Since Irvin admitted that he was a member of the Diablos, and since Mr. Pastor had these gang colors and tatoos and everything, that [ ] is evidence from which the jury could find that [Pastor] was a member of the Diablos, that has probative value to establish that both of them were involved in this conspiracy to possess and distribute the drugs ...

We note that the district court misspoke when it referred to a conspiracy charge. The defendants were not charged with conspiracy; they were individually charged with possession and intent to distribute methamphetamine. The government therefore was not legally required to prove a joint venture or an agreement to distribute drugs, i.e., it was not an element of the charged offense. Establishing such a common endeavor, however, was one way to prove that both Irvin and Pastor individually possessed the drugs and intended to distribute them. Thus, the government had a legitimate reason to pursue the joint venture theory; the question is whether the gang evidence admitted was probative in proving a common venture to distribute drugs.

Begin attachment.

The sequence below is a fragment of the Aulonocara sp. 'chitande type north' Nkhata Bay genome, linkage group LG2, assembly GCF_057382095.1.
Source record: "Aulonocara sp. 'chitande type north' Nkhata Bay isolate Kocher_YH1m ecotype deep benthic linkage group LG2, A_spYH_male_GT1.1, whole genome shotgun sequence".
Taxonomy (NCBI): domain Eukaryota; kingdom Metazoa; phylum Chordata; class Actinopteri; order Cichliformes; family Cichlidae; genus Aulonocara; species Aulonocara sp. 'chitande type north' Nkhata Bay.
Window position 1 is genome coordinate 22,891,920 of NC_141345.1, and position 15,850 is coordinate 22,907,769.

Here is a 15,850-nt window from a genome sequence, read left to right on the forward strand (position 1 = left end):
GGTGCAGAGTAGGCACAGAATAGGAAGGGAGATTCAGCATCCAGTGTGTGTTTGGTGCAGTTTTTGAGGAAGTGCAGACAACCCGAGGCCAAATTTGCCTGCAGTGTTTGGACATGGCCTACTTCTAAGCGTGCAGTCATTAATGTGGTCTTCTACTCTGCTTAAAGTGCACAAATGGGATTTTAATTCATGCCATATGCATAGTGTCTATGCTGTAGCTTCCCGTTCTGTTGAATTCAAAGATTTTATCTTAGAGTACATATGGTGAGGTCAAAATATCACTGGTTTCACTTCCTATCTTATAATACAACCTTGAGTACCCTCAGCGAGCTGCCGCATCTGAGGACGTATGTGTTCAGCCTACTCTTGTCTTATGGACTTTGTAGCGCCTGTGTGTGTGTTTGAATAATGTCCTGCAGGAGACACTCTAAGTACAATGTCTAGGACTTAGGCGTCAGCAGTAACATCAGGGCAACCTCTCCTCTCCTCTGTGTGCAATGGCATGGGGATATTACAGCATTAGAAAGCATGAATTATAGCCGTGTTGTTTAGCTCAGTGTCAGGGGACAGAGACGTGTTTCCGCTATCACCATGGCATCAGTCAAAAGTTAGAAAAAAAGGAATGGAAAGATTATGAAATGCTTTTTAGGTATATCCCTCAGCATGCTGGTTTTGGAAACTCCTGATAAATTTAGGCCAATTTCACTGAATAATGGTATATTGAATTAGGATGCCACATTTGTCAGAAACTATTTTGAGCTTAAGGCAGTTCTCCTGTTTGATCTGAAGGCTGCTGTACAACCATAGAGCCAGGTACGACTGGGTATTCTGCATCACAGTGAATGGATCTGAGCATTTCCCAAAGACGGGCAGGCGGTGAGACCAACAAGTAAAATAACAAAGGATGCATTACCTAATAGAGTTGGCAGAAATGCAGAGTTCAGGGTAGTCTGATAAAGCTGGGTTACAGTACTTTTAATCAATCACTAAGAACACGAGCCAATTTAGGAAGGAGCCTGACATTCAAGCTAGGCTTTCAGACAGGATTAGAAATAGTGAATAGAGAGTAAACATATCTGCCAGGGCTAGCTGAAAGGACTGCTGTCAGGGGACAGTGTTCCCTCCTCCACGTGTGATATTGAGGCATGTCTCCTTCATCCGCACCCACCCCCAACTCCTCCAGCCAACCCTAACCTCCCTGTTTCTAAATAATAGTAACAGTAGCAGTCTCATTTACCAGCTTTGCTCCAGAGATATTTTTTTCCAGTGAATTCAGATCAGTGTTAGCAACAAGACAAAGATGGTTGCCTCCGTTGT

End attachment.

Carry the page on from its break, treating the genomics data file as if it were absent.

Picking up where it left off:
It may be true that common membership in any group, whether it be a gang or a church group, makes it more likely that two people are involved in a given activity together, illegal or not. The inference is certainly weak, however, if the group itself is not somehow connected to the activity at issue. In other words, the fact that Irvin and Pastor are members of a motorcycle club is not especially probative of whether they jointly ventured to distribute drugs, unless the motorcycle club is shown to be involved with drugs. In this case, we are missing that critical connection linking the motorcycle gang with drug trafficking, or any criminal activity for that matter. The government admitted at oral argument that it did not present any evidence demonstrating that the Diablos was a criminal organization involved in the distribution of drugs.4